When my colleague Charles Moore first began accusing Radio 3 of becoming ‘babyish’, and talking down to us as if we’re too ignorant to understand anything complicated, I had to agree. The constant twittering between items, the gimmicky brainteasers and Classical Top Ten are irritating. Those emails and texts from clever-clogs listeners determined to show off what they know, or have performed themselves, or seen on stage are as annoying and pointless as Christmas round-robin letters. But these are all merely sideshows, not the main performance. The real test for the station is whether our musical palates are still being tested, educated, stretched. What we really need to care about is whether it’s still possible to hear on 3 something so amazing, so unusual, so different that we stop what we’re doing and stand still, thinking, ‘Wow! What was that?’
To argue against the transformation of 3 into a station fit for 2014 is like taking on the mantle of Canute and trying to hold back the tide. We’re no longer in the 1950s. Cormac Rigby and Patricia Hughes are long gone. Their measured diction and restrained delivery would now sound so old-fashioned and a bit slow off the mark. Do we really want to go back to a station that played the odd bit of Schoenberg and Martinu but would have baulked at the range of music we heard on Friday night on World on 3?
The programme (produced by Roger Short) was not just ‘live’ from the Celtic Connections festival in Glasgow, with the expert and engaging Mary Ann Kennedy (herself an award-winning performer of traditional music) as presenter. It also launched a six-month season that will take us on a musical journey to all the countries in the Commonwealth, finishing the tour just in time for the opening of the Games at the end of July. This is not dumbing-down, in spite of Charles Moore’s protestations, but breathing new life into the old Third Programme, ensuring that it stays relevant, keeps in touch with its audience and takes us beyond our limited sphere. It’s what distinguishes 3 from Classic FM, and from the countless number of classical music stations in the USA and elsewhere. Like them, it has to stay in touch with its audience, which itself is changing. But the absence of a commercial imperative allows the programming also to veer off into other directions, alternative routes.
Each week on World on 3 the musical life of a different Commonwealth country, from Antigua to Zambia, will be featured, with a guest appearance, too, from a Commonwealth citizen who will nominate her or his ‘heritage track’ (it’s a gimmick, I know, but there is a point to it). On Friday, we heard from Gideon Mthembu, a champion marathon runner from Swaziland who competed in the Seoul Olympics of 1988. He played a track from Bholoja’s album Swazi Soul, because it reminds him of home. Mthembu is proud of where he comes from, and of the fact that Bholoja has chosen to sing in his native Swazi. But, he says, the piece is fuelled by the dreamy nostalgia that could inspire in anyone thoughts of where they come from — the landscape, the birds, the shapes, colours, smells, feelings. It does. He believes that we should retain a pride in our roots, even after leaving; a message that seems important in these dislocated times.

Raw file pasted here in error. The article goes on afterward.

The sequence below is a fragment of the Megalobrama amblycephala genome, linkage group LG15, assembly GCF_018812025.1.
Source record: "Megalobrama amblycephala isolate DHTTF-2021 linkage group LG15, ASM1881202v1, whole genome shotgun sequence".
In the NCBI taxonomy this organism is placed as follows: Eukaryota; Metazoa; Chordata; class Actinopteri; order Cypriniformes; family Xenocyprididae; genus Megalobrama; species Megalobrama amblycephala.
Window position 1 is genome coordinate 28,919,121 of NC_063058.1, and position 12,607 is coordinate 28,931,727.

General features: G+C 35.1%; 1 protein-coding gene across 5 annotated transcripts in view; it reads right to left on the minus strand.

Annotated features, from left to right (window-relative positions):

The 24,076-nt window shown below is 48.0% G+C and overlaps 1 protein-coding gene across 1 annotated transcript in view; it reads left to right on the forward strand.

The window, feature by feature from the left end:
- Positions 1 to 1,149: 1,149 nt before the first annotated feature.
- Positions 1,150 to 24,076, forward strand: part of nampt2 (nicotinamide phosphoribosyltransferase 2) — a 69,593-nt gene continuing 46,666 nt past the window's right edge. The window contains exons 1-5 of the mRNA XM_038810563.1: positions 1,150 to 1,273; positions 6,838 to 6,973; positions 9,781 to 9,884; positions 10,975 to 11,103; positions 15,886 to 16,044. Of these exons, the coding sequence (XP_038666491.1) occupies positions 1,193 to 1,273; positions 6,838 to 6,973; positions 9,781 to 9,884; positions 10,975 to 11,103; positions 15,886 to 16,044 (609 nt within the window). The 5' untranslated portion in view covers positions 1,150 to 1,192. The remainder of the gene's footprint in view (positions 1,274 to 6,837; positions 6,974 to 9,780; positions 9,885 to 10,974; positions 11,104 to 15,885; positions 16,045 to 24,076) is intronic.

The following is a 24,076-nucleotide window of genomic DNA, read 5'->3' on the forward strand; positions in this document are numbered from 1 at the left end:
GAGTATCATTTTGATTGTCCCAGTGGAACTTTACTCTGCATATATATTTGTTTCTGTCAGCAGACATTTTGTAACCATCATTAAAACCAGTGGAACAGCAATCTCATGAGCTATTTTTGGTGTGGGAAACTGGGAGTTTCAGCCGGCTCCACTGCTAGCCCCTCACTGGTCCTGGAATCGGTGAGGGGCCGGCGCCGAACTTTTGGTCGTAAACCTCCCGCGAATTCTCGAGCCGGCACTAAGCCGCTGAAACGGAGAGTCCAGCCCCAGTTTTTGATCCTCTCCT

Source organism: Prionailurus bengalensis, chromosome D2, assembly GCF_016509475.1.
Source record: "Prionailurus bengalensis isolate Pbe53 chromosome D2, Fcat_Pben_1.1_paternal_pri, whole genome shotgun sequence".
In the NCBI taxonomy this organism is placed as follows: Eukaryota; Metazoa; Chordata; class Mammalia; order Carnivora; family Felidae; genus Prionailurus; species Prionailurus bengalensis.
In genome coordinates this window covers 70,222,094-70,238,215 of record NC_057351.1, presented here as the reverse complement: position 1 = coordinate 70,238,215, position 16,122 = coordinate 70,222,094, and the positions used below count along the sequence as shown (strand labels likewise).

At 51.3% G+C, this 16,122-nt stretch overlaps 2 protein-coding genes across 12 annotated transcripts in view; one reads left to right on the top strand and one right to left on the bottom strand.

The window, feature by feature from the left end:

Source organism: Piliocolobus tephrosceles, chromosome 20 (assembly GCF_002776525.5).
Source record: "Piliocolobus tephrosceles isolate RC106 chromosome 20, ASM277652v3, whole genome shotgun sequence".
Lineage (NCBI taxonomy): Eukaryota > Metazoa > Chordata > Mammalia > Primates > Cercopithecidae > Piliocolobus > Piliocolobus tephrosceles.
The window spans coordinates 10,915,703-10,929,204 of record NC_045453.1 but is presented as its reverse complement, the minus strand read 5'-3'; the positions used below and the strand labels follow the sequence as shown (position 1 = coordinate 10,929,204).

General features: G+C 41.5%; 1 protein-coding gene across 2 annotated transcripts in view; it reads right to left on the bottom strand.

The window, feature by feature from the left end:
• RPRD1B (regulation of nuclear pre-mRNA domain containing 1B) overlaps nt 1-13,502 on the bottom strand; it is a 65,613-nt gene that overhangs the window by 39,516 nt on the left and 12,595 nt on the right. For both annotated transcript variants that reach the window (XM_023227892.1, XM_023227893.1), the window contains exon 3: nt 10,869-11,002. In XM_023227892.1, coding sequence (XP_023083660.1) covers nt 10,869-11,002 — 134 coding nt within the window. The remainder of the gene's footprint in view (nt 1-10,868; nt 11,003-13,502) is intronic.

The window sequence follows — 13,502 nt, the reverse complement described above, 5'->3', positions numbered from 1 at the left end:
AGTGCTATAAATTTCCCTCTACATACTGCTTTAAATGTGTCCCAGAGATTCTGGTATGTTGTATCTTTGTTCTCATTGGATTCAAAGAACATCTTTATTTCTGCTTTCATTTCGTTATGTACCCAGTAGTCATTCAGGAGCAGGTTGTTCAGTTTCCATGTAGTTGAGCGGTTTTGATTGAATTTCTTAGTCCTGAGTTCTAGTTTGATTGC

Over on 4, I had to listen to Germaine Greer’s Book of the Week if only to find out what she’s been up to in these past few silent years when we’ve no longer heard her grating twang and begun to miss her always stimulating thoughts on sex and society. It turns out she, too, has been yearning for home. Since December 2001, she’s been tramping the length and breadth of a weed-infested stretch of swampy rainforest on the Gold Coast, which she bought on a whim after an encounter with a rare bird, ‘a sort of crow in fancy dress’ that began a strange dance, his ‘black rump’ moving rhythmically back and forth. (Sex is never far away when Greer is on air.)
Cave Creek was once a ramshackle house with acres of ‘battered land’ attached, which Greer decided would be the focus of her single-minded mission to rescue her homeland from the ravages of two centuries of clearances, quarrying and pollution. With characteristic modesty, she asks, ‘Could I rebuild the forest?’
An hour later (also on 4) we heard from another remarkable woman, Dame Laura Knight, whose diaries from the Nuremberg Trials, which she attended as an official artist, have been adapted by Amanda Whittington for her series Writing the Century. Knight stayed at the Grand Hotel in the same suite once used by Hitler; she spent days in the courtroom looking down on the heads of the 20 Nazis in the dock. One day a former medical attendant describes the tortures that were inflicted on the inmates of the concentration camps. Goering, she observes, was not ‘his usual, devil-may-care self… and for the first time I saw his ruthless side… I felt pretty ruthless myself. To be absorbed in my doing, while such history is being made.’